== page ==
It feels as if world events are in overdrive, and sometimes it’s hard to escape the thought that that there is no longer much point in trying to analyse, or make sense of, a trajectory increasingly out of control.
Updated: March 30, 2018
John Bolton’s career of pushing for bombing countries like Iran and North Korea, and his having played an active role in the Bush/Cheney regime’s criminal war of aggression that destroyed Iraq, makes him a clear and present danger to our country and world peace. He is about to become Donald Trump’s personal national security advisor with a staff of 400 right next to the White House. He must be stopped!
TheRealNews on Feb 5, 2018
Fifteen years after he helped write the Colin Powell speech that made the false case for war on Iraq, Col. Lawrence Wilkerson says Trump is following a similar path on Iran — with the main difference being that the outcome now could “be significantly worse.”
NEW DELHI/SAN FRANCISCO: Editors Note: US Domestic and Foreign Policy Analyst Mark Mason speaks to The Citizen on the current Trump administration and its world view, with specific focus on West (Iran) and South (India,Pakistan) Asia. Mark Mason offers analyses of United States domestic and foreign policies for the international news media. He was trained as a biological anthropologist educated at the University of California, Berkeley, and recently engaged in the Occupy and bioregional green and peace social movements. His recent publications include Demystifying US and Israeli Power. This interview is the first of an irregular series of conversations between The Citizen and scholars in different parts of the world. Feedback is very welcome at firstname.lastname@example.org. [DS added the link.]
The case against Iraqing Iran includes the following points:
Threatening war is a violation of the U.N. Charter.
Waging war is a violation of the U.N. Charter and of the Kellogg-Briand Pact.
“What difference does it make to the dead, the orphans and the homeless, whether the mad destruction is wrought under the name of totalitarianism or in the holy name of liberty or democracy?” — Mahatma Gandhi, 1869-1948
When the UN was established on 24th October 1945, little over five months after the end of World War II, the organization’s stated aims were to prevent further devastating conflicts. In spite of the fact that 193 out of the world’s 195 nations are Member States, it has failed woefully.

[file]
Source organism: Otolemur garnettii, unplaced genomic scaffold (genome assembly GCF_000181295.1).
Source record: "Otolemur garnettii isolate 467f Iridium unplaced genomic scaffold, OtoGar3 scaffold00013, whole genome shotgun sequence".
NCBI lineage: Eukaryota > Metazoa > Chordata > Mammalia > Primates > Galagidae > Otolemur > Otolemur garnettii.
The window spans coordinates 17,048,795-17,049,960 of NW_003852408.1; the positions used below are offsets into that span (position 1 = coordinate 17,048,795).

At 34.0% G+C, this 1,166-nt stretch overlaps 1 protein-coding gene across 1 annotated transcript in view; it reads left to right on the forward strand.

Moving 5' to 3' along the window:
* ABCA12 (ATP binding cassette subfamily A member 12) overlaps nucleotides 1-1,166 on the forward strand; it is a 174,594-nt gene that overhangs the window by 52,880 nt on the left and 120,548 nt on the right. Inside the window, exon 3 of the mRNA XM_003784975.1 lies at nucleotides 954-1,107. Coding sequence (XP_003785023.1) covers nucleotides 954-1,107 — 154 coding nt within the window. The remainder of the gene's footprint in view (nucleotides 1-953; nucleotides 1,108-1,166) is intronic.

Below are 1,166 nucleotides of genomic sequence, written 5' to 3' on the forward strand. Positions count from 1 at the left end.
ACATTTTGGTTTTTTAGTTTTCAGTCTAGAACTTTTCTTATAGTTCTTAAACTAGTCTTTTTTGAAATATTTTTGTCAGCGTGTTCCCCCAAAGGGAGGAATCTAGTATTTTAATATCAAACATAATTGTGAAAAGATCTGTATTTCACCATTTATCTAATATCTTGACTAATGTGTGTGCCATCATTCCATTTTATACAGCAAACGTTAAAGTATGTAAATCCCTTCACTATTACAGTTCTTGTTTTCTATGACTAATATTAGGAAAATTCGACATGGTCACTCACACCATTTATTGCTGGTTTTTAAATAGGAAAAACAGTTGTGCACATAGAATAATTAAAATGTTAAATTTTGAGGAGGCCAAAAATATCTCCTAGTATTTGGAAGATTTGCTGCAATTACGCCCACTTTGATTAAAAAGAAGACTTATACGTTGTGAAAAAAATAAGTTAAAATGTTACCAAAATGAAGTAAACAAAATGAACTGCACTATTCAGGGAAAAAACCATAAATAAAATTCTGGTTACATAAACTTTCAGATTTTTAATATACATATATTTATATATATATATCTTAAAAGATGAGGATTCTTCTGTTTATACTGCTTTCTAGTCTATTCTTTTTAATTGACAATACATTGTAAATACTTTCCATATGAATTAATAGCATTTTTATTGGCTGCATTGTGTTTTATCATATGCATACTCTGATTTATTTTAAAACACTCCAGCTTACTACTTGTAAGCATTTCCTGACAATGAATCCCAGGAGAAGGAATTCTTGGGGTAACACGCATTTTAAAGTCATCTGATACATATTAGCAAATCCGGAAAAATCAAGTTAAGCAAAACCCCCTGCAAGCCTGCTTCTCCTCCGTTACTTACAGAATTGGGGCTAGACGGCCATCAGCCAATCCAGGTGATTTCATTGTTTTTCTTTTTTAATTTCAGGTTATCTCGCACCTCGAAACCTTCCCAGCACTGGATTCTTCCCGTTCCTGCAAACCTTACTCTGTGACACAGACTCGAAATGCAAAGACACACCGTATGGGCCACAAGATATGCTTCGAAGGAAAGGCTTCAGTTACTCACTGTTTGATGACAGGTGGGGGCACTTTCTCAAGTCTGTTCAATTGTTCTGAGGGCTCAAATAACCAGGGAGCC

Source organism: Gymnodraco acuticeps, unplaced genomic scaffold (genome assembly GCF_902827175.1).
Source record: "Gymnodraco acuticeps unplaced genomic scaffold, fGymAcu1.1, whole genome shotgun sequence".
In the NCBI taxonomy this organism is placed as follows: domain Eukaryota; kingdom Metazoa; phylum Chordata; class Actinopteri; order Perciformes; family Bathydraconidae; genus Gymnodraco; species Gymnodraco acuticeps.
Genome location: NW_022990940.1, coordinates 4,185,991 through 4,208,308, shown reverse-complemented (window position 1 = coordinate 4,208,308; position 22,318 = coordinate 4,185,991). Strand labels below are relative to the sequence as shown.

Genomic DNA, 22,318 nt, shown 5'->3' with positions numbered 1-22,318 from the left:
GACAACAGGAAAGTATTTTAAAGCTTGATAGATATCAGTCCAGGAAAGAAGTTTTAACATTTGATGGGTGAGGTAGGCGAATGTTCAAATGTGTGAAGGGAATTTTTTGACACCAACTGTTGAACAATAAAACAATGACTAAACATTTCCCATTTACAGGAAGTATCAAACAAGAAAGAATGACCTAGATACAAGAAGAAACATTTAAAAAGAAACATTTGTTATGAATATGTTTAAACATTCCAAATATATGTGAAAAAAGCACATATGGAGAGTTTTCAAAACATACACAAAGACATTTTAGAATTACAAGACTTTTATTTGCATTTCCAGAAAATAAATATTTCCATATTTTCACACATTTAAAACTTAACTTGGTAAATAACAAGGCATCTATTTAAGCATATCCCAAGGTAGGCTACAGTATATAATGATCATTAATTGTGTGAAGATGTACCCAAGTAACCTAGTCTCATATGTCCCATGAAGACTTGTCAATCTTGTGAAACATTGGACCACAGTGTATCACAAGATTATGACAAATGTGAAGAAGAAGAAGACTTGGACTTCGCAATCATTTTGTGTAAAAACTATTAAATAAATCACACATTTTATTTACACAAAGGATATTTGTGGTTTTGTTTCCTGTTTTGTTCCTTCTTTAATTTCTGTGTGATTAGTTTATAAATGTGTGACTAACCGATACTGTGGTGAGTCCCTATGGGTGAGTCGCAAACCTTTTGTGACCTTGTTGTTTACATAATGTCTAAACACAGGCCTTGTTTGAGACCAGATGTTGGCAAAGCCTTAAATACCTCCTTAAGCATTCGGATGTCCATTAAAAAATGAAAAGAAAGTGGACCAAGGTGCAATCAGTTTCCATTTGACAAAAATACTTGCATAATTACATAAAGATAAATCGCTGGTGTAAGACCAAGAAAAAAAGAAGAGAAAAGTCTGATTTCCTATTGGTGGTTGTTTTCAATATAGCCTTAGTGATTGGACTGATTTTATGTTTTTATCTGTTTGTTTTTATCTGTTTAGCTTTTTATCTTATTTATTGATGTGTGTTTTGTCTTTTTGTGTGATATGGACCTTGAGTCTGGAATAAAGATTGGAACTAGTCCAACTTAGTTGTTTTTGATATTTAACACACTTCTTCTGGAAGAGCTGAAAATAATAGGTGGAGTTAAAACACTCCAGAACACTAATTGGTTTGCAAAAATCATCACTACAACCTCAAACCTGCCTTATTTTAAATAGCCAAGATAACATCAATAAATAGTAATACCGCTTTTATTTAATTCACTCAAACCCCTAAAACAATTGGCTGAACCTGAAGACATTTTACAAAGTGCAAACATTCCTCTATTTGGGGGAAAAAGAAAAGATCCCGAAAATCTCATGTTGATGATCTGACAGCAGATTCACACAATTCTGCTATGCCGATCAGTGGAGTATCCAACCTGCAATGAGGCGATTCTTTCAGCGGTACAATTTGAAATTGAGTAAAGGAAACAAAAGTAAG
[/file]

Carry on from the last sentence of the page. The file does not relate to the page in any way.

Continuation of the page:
On Tuesday the Senate Foreign Relations Committee held a hearing on whether Trump can just up and nuke people or not. The hand-picked witnesses, all former military, all said there was some chance that if Trump ordered a nuking, somebody might refuse to carry out the order. On what grounds? No witness or Senator ever mentioned the illegality of war under the UN Charter or the Kellogg-Briand Pact. But one witness brought up “necessity” and “proportionality” as grounds for deeming a particular apocalypse-creating act illegal and another legal. But these “just war” concepts are not empirical. There’s no standard for determining whether an action is “necessary” or “proportional.” It comes down to the mood the commander of Strategic Command is in that day, or the partisan identity of some official, or the courage and integrity of rank-and-filers ordered to begin the earth’s destruction. If, like me, you’re not convinced that’s good enough, here are some other possible approaches:
An American political commentator denounced the US government as the world’s biggest terrorist organization, saying such an empire would never honor treaties or deals because upholding an agreement means the US is not really an empire.
When in 1978 the 31-year old Afghan Communist politician-activist, Mohammad Najibullah, arrived in Tehran, “exiled” to neighboring Iran as Afghanistan’s Ambassador, I had just left Iran where I had worked throughout the year of 1977. Najibullah’s political party, the People’s Democratic Party of Afghanistan (PDPA) had come to power in Kabul in April, 1978 in what is known as the Saur Revolution, the name of the month in the Afghan calendar when the Communist Revolution took place. Far from united, the PDPA was divided into two factions: the more revolutionary faction (Khalq-People’s) that first took power in Kabul in that crucial year of 1978 (crucial in both Afghanistan and Iran), preferred to have the charismatic Najibullah of the Parcham faction (Banner) of the PDPA far from the halls of power.
Germany and France have backed the stance of Russia and China for negotiations to avert the Korea crisis. South Korea and Japan also seem to be amenable to recent calls by Russian President Vladimir Putin for exclusively diplomatic efforts. Any other option in the alarming standoff with North Korea over its nuclear weapons program portends disaster.
The United States has killed, maimed, displaced, and otherwise harmed an astonishing number of people in its 241-year record of murder and mayhem – including more than 20 million killed in 37 nations since 1945.